All day Saturday I spent the day washing and braiding my children’s hair. “Hair Wash Day” is an African American ritual that is depicted in Egyptian drawings dating back to 2050 B.C. Moms, Aunties, and Sisters spend the day washing and styling their children’s hair or their own hair. Wash Day is a labor of love that reaps beautiful and bountiful relationships “For many Black women, wash day has always been more than a routine – it’s a ritual that preserves our crown and glory.” (A Brief History of Black Hair Rituals, 2020)

Growing up African American in a Caucasian family presented its own set of cultural barriers. I barely knew how to style and care for my hair, and I did not know about the infamous and sacred ‘Hair Wash Day.” Hair is one of the most underrated and dismissed topics when it comes to adoption education. African Americans are not the only group of minorities that have generations of hair rituals. “Similar to other marginalized groups, Asian beauty practices are generational and have deep historical meaning. Buddhist monks for example shave their heads as a symbol of their religious order, whereas in East Asia, women who wear their hair in a braided plat or structured bun signal their level of responsibility.” (Asian Culture, n.d.)

So, I began washing my children’s hair around 8:00. AM. Saturday morning and did not finish until about 10 pm that evening. My girls ate more candy and watched more T.V. than I care to admit. We laughed half of the day and dealt with mood swings the other half of the day. Sometime during the day, I phoned a friend, and we began to share some of our most memorable childhood stories. My friend talked about her hair day rituals. “Wash Day” was either on a Saturday or Sunday. Her mother would sit her and her sister down in the kitchen or on the front porch. While her mom pressed and curled her hair the sounds of Motown would fill the hair. But if it was a Sunday, then melodious gospel sounds of Shirley Caesar sang through the speaker. My friend talked about how her Aunties and mom would take breaks from styling hair to dance, laugh and enjoy the moment.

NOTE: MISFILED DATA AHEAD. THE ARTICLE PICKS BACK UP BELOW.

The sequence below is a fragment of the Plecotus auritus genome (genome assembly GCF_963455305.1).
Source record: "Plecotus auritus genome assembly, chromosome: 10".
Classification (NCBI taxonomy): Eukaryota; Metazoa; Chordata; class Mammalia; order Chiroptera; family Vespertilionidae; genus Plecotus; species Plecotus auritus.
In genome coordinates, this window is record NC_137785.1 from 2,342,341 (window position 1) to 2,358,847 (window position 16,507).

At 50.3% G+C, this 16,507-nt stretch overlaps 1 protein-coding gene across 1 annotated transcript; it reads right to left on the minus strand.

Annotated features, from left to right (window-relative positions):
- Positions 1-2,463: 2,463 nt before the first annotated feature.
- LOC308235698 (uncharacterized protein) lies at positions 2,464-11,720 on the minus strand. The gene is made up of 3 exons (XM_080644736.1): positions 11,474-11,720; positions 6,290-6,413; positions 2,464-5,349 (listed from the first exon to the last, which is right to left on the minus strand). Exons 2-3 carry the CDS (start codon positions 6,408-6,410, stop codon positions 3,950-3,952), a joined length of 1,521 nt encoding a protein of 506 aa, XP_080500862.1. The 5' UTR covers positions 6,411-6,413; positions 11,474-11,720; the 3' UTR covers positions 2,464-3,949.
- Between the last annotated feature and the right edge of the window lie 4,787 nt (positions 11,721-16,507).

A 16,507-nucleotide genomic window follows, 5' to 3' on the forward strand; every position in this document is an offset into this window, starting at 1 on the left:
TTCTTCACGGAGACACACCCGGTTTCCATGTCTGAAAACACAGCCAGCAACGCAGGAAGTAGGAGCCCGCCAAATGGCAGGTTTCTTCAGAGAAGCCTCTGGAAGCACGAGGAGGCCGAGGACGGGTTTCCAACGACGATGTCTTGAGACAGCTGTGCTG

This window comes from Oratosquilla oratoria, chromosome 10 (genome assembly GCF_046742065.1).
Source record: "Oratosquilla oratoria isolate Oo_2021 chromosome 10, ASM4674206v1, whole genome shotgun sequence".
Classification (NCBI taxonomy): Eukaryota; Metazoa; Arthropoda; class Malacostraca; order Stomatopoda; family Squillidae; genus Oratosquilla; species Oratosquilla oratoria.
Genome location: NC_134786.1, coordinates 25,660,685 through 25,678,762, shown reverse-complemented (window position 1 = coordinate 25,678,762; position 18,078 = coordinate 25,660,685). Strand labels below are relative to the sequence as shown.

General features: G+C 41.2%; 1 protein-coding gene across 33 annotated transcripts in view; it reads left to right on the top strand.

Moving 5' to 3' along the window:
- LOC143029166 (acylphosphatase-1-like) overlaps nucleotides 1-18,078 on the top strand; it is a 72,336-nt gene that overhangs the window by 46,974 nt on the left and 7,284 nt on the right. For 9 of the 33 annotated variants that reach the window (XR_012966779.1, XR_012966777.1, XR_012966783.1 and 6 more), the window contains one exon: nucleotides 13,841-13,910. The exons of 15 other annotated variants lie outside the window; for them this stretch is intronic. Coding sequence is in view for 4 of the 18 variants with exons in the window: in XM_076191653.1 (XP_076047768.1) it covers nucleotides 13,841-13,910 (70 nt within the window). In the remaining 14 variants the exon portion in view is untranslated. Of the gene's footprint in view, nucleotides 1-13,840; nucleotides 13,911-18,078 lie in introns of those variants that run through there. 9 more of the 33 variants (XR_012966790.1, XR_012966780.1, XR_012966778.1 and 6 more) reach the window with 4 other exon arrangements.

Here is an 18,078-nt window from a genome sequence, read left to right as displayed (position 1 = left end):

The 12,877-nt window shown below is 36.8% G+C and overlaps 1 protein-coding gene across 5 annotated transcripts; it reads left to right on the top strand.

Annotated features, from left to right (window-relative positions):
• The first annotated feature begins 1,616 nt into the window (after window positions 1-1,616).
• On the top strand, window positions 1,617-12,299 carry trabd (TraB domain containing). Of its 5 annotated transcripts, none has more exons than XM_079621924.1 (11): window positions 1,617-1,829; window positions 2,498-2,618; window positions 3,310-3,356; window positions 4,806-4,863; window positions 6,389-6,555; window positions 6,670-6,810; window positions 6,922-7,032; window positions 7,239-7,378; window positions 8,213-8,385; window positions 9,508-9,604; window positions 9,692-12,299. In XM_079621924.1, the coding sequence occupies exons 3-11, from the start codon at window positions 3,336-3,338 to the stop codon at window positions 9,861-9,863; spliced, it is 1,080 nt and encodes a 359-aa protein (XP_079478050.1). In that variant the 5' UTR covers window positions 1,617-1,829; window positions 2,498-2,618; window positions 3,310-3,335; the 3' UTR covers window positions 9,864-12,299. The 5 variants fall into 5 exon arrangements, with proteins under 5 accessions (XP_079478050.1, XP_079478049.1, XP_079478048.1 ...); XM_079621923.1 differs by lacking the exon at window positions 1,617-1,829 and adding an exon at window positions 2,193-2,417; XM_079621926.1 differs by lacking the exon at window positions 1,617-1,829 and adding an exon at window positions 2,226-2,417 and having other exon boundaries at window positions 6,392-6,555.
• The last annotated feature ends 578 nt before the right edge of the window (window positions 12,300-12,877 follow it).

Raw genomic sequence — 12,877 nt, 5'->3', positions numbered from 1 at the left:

Although my friends’ stories were beautiful, I was a little envious of her black experience. My heart ached and all I wanted was to travel back in time and take back the experiences that were taken from me. This ache does negate all the wonderful memories I made growing up. This ache is just another reminder of what adoptees lose. Transracial adoptees need and want the connection to their birth culture. Angela Tucker, author, and transracial adoptee wrote in her recently published book “You Should Be Grateful” that there is no substitution for black community. This sentiment includes all other races.

Culture does not have to have barriers. Culture provides opportunities for learning and growth. Culture has the power to bring people together and mend fences. The adoption community should not shy away from speaking up on the importance of preserving the adoptees’ birth culture. Hair wash day is just a small example of a larger topic.